In the post-World War II era, the United States has regularly supported armed and nonviolent resistance against regimes deemed hostile to U.S. national interests. Today, the Central Intelligence Agency (CIA) and the U.S. Army Special Operations Forces (ARSOF) are the institutions most frequently associated with covert, clandestine, or overt support of an insurgency. Examination of the U.S. campaigns since World War II illuminates the broader roles and missions that the Department of Defense, the Department of State, and other U.S. government entities have played in the provision of moral and political support, lethal and nonlethal material support, and sanctuary to opposition groups. Due to the sensitive politico-military nature of these campaigns, decision making in and oversight of these campaigns usually resides with the statutory members and advisers to the National Security Council.
This dissertation examines the policy and strategy of U.S. campaigns in support of an insurgency or a resistance movement within another state. The central question of this research is what factors best explain the success and failure of U.S. campaigns in support of insurgencies? This study provides generalizations about how a state provides external support to an insurgency consistent with its national security goals. More specifically, it examines the U.S. historical experience to find evidence of a campaign's strategic effectiveness and determine what variables pertinent to decision making at the national level explain that effectiveness. The dissertation closes with recommendations on the policy, strategy, and implementation of unconventional warfare.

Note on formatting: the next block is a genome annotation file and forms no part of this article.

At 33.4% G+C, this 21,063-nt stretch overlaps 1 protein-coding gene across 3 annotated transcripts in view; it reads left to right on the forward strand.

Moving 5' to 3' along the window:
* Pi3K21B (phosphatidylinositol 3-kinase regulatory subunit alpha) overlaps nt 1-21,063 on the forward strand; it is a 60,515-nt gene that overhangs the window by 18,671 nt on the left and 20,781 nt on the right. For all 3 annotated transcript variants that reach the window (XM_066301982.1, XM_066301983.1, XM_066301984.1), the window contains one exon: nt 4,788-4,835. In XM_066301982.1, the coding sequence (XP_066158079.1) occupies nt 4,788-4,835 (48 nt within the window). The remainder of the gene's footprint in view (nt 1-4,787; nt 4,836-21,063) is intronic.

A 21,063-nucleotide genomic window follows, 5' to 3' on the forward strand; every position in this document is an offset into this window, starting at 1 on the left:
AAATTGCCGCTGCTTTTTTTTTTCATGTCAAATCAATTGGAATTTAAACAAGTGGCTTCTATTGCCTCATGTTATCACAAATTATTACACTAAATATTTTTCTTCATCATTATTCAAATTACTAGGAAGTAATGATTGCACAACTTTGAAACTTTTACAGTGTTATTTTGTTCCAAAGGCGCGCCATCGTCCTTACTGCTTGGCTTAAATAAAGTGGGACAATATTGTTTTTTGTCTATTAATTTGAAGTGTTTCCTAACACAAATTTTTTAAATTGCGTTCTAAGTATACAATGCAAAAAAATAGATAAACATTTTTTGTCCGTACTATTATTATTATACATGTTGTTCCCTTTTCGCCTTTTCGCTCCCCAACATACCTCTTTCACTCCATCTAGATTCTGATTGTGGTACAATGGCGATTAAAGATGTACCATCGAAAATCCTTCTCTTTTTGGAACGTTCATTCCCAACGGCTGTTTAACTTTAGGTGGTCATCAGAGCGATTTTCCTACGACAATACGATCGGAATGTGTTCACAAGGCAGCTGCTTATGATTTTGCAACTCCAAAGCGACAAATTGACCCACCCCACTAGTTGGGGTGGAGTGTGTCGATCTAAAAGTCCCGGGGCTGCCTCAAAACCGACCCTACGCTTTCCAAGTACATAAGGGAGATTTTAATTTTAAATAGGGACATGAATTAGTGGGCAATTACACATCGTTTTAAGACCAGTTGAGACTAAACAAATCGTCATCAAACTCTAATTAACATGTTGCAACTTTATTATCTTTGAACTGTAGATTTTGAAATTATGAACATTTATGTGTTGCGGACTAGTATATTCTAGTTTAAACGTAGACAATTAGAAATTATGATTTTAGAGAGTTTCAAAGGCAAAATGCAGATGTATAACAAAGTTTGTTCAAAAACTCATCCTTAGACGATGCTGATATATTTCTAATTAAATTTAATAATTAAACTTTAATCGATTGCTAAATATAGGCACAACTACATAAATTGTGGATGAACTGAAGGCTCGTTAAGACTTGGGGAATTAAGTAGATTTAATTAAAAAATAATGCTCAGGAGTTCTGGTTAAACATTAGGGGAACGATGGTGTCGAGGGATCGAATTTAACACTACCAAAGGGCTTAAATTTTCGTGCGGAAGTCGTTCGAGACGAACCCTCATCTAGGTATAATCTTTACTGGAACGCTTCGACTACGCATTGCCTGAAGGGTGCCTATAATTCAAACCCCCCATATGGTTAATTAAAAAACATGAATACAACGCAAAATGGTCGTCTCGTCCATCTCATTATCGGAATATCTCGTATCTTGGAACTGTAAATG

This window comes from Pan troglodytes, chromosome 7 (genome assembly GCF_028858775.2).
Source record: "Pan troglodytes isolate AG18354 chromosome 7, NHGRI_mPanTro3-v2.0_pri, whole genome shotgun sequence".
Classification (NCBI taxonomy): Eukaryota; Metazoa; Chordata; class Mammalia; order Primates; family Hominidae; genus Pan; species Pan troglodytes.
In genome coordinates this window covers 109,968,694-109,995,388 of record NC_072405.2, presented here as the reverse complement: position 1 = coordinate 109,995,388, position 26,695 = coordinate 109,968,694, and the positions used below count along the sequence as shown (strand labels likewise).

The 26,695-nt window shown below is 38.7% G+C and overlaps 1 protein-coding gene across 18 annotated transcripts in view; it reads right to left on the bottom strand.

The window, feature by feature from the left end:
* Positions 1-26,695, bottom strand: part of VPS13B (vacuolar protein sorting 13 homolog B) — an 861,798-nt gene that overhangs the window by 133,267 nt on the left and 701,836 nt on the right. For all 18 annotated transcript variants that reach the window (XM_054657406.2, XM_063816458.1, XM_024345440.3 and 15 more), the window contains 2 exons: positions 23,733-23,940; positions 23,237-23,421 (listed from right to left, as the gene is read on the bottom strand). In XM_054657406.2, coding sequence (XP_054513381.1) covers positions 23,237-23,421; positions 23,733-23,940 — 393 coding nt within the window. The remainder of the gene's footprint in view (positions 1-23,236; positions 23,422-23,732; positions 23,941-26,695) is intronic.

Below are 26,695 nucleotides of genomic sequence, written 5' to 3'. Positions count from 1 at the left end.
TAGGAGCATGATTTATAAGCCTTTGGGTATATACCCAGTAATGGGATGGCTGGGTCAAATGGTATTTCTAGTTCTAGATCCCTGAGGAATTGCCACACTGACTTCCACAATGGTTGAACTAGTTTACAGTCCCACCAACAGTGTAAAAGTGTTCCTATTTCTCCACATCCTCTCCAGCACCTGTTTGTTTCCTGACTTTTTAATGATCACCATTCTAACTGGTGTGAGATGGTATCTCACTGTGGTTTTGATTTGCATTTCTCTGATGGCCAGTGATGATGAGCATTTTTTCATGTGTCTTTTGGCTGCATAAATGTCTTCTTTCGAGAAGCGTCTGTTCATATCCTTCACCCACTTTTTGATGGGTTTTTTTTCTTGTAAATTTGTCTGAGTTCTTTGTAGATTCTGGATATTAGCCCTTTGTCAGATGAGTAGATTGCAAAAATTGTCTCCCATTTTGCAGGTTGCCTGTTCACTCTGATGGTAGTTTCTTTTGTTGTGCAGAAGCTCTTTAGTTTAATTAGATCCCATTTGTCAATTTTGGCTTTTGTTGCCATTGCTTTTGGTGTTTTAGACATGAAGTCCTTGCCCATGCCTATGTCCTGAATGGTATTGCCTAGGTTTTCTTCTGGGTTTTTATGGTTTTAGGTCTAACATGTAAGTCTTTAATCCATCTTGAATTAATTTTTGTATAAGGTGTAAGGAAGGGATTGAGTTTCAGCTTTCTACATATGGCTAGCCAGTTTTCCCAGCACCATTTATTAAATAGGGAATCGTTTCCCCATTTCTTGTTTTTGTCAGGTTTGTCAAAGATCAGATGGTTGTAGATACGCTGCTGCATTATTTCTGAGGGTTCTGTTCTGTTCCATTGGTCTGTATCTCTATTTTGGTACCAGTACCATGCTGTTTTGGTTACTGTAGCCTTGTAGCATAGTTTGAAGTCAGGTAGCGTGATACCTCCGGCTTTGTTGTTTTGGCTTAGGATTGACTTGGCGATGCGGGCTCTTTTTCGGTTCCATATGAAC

This study draws from an interdisciplinary body of literature to build a theoretical model to describe past experience and prescribe future strategy development and implementation of support to insurgencies. The model is tested against three cases: U.S. support for the Afghan mujahedin from 1979 to 1991, U.S. support to the Nicaraguan contras from 1981 to 1989, and U.S. support to Iraqi opposition groups from 1991 to 2001.
|Advisor:||Shultz, Richard H., Jr.|
|Commitee:||Beitler, Ruth M., Martel, William C., Pfaltzgraff, Robert L., Jr.|
|School:||Fletcher School of Law and Diplomacy (Tufts University)|
|Department:||Diplomacy, History, and Politics|
|School Location:||United States -- Massachusetts|
|Source:||DAI-A 74/08(E), Dissertation Abstracts International|
|Subjects:||American history, International Relations, Military studies|
|Keywords:||Afghanistan, Indirect approach, Insurgency, Iraq, Nicaragua, U.S. foreign policy, Unconventional warfare|
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